Groups Healthy group:81 Dementia group:82
Measurements Mean±standard deviation Mean±standard deviation
Sexes Females (n=45) Males (n=36) Females (n=38) Males (n=44)
Age (years) 68,82±6,27 68,83±6,38 74,92±7,19 73,09±6,85
Genu width (G) 8,74±1,53 8,51±1,93 6,90±1,66 7,55±1,98
Significance of sexes in the same group (p) >0,05 >0,05
Significance of two groups (p) <0,001
Body width (B) 5,37±0,75 5,37±0,84 4,33±0,76 4,56±1,02
Significance of sexes in the same group (p) >0,05 >0,05
Significance of two groups (p) <0,001
Splenium width (S) 9,37±1,33 9,74±1,17 7,94±1,38 8,60±1,58
Significance of sexes in the same group (p) >0,05 <0,05
Significance of two groups (p) <0,001
Corpus callosum length (CCL) 70,99±3,86 72,41±4,99 69,01±4,52 73,42±3,81
Significance of sexes in the same group (p) >0,05 <0,001
Significance of two groups (p) >0,05
Corpus callosum height (CCH) 25,42±2,89 25,67±2,88 24,42±3,11 23,96±3,51
Significance of sexes in the same group (p) >0,05 >0,05
Significance of two groups (p) <0,01
Longitudinal dimension of the brain (LDB) 148,87±6,67 153,66±8,00 149,18±7,13 155,38±8,39
Significance of sexes in the same group (p) <0,05 <0,001
Significance of two groups (p) >0.05
Frontal horn width (FH) 33,81±3,27 36,75±3,37 35,76±3,89 37,62±4,27
Significance of sexes in the same group (p) <0,001 <0,05
Significance of two groups (p) <0,01
maximum transverse inner diameter of the skull (TIDS) 128,10±5,41 133,46±6,51 127,15±5,54 132,52±7,48
Significance of sexes in the same group (p) <0,001 <0,001
Significance of two groups (p) >0,05
Evans’index 0,26±0,02 0,27±0,02 0,28±0,03 0,28±0,03
Significance of sexes in the same group (p) <0,05 >0,05
Significance of two groups (p) <0,01
B/CCL 0,078±0,014 0,073±0,012 0,063±0,012 0,062±0,013
Significance of sexes in the same group (p) p>0,05 p>0.05
Significance of two groups (p) p<0,001
B/CCH 0,220±0,045 0,207±0,035 0,181±0,042 0,193±0,048
Significance of sexes in the same group (p) p>0,05 p>0,05
Significance of two groups (p) p<0,001

DISCUSSION

In this study, we measured several corpus callosum parameters, ventricular size and Evans index (calculated with formula) in both healthy geriatric and dementia subjects and compared our findings to both sexes and other populations. Moreover, there is an increase in the number of people aged 65 years or over as society is getting older. So, these type studies including geriatric population are significant in terms of showing the discrepancies in both dementia and healthy geriatric subjects at the same age with the use of MRI.

Morphological deviations in the CC are often found in diseases such as Alzheimer’s disease, dementia, depression, autism, and schizophrenia (Weis et al., 1993; Salat et al., 1997; Yamauchi et al., 2000; Karakas¸ et al.; Frederiksen & Waldemar; Frederiksen). Also, it was declared the atrophy in CC might be evaluated with Magnetic Resonance Imaging (MRI) measurements and callosal atrophy pattern may be practical which might especially show the pattern of cortical involvement related with cognitive impairment in degenerative dementia (Yamauchi et al., 2000; Hallam et al.). Atrophic changes of the CC in degenerative disease such as Alzheimer’s disease (AD) are more severe than changes seen in healthy older adults. These were reduced total callosal area and stressed regional degeneration which was seen mostly in the anterior and posterior regions (Yamauchi et al.; Hallam et al.). It was reported that this type atrophic changes in the CC in normal aging appear to be analogous to patterns of cortical degeneration in AD (Hallam et al.). Additionally, in literature it was shown that the progression of clinical disease severity was correlated with the progression of atrophy of the CC (Yamauchi et al.; Hensel et al., 2002; Hensel et al., 2004; Kabay et al., 2009).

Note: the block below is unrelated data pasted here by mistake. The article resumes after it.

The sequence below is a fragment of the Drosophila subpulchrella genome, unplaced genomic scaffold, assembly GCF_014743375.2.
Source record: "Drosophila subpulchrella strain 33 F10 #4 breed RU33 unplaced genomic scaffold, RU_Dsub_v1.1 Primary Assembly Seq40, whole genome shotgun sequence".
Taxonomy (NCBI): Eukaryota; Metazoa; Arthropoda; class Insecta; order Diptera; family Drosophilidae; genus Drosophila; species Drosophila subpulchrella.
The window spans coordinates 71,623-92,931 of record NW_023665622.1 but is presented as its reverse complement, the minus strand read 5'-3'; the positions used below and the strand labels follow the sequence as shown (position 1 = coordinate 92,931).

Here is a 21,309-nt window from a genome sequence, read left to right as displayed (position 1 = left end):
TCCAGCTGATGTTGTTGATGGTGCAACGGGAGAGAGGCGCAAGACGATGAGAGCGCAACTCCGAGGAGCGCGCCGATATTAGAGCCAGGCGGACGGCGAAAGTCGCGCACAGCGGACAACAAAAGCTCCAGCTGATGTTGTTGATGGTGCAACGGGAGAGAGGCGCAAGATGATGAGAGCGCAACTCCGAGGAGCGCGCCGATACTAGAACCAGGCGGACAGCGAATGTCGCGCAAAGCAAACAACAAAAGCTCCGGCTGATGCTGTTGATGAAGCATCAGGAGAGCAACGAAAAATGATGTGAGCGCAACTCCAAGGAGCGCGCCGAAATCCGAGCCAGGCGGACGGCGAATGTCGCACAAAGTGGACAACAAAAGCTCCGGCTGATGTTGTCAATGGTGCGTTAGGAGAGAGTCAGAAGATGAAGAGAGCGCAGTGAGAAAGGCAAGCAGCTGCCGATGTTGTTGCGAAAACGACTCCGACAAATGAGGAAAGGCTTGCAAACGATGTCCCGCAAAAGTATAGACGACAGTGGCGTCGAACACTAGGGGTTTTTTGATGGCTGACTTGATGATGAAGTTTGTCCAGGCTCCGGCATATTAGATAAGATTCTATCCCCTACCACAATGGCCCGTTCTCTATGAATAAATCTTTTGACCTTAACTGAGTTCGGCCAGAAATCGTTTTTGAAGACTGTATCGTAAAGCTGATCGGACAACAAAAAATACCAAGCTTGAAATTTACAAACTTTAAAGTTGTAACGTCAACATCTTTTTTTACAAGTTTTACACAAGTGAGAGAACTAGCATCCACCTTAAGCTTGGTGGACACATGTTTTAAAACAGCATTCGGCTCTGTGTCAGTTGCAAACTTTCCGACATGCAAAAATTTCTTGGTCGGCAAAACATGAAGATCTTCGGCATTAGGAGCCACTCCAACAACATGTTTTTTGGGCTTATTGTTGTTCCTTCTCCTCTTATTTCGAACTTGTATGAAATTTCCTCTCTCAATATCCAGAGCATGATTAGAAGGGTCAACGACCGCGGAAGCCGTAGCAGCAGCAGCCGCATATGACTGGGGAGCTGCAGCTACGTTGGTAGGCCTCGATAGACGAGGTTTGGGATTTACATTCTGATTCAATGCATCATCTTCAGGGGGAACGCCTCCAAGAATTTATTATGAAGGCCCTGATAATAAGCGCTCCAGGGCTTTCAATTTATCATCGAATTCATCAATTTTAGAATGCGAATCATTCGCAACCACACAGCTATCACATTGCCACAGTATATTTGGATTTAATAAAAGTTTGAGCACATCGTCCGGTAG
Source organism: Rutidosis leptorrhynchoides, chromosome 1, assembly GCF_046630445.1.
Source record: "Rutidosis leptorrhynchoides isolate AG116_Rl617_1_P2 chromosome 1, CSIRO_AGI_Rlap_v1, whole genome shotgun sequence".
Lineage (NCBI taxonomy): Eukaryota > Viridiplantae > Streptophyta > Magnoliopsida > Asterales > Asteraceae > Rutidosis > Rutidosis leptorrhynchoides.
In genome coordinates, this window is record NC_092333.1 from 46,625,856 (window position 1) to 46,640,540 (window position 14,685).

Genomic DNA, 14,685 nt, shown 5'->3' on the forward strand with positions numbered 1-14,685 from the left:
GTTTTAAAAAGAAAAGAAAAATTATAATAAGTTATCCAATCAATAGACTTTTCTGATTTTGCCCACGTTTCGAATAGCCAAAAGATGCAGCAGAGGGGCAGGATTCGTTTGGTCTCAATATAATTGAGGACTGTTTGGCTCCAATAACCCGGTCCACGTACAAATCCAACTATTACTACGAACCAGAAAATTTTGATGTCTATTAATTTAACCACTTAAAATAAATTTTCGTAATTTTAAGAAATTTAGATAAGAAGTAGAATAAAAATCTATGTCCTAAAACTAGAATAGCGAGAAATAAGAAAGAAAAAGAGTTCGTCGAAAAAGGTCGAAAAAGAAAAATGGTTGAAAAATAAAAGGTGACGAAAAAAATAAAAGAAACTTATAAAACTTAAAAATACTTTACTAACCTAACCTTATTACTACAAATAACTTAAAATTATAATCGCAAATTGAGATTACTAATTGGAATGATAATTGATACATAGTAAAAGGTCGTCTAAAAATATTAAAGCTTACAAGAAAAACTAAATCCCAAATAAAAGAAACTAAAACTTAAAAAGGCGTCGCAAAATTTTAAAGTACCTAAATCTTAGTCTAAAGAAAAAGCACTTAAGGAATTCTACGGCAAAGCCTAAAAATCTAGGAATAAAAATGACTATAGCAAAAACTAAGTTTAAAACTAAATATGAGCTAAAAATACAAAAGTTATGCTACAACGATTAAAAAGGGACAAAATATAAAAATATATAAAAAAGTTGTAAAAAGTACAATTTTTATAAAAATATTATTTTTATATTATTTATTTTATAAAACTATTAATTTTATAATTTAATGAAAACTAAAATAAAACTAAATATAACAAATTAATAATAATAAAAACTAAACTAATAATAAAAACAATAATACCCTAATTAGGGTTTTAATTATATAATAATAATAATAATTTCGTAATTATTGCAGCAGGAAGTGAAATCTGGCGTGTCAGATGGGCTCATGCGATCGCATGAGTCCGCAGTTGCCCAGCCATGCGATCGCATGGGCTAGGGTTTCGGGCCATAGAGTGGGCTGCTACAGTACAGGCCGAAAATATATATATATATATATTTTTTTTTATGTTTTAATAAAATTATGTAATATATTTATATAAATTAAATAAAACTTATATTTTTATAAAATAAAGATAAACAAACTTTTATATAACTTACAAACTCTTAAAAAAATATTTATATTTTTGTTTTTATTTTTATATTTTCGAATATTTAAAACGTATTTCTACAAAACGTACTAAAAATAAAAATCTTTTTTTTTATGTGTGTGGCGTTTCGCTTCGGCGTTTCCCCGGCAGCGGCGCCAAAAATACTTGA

The CC which includes more than 300 million fibers, takes on a supplemental task in transfering sensory, motor, and cognitive information between homologues regions in the hemispheres (Hofer & Frahm; Ota et al.). CC which is located in median sagittal section of the brain is an important compact white matter band (Georgy et al.; Bourekas et al.; Suganthy et al., 2003). Sometimes, the degenerative changes in CC can develop in time. The atrophic changes in the CC are seen in normal aging and dementia. Moreover, this seems to be similar to cortical degeneration in Alzheimer's disease. The connection between regional callosal atrophy and cortical degeneration was declared in other degenerative diseases such as frontotemporal dementia and in progressive supranuclear palsy (Hallam et al.). Dementia is a chronic syndrome, characterized by a progressive, relapse in intellect condition such as memory, learning, orientation, language and judgement because of disease of the brain. It mainly affects older people (age of 65 years). It is one of the major causes of disability late in life. This syndrome is related to diseases in the brain (Prabakar & Porkumaran, 2012). One of the most seen types of dementia is the senile dementia of the Alzheimer type. This type is observed in approximately 50 % of all patients with dementia. The other reported dementia cases are multiinfarct dementia (15-20 %) and mixed forms of dementia, normotensive hydrocephalus, supranuclear palsy (Loeb & Gandolfo, 1983).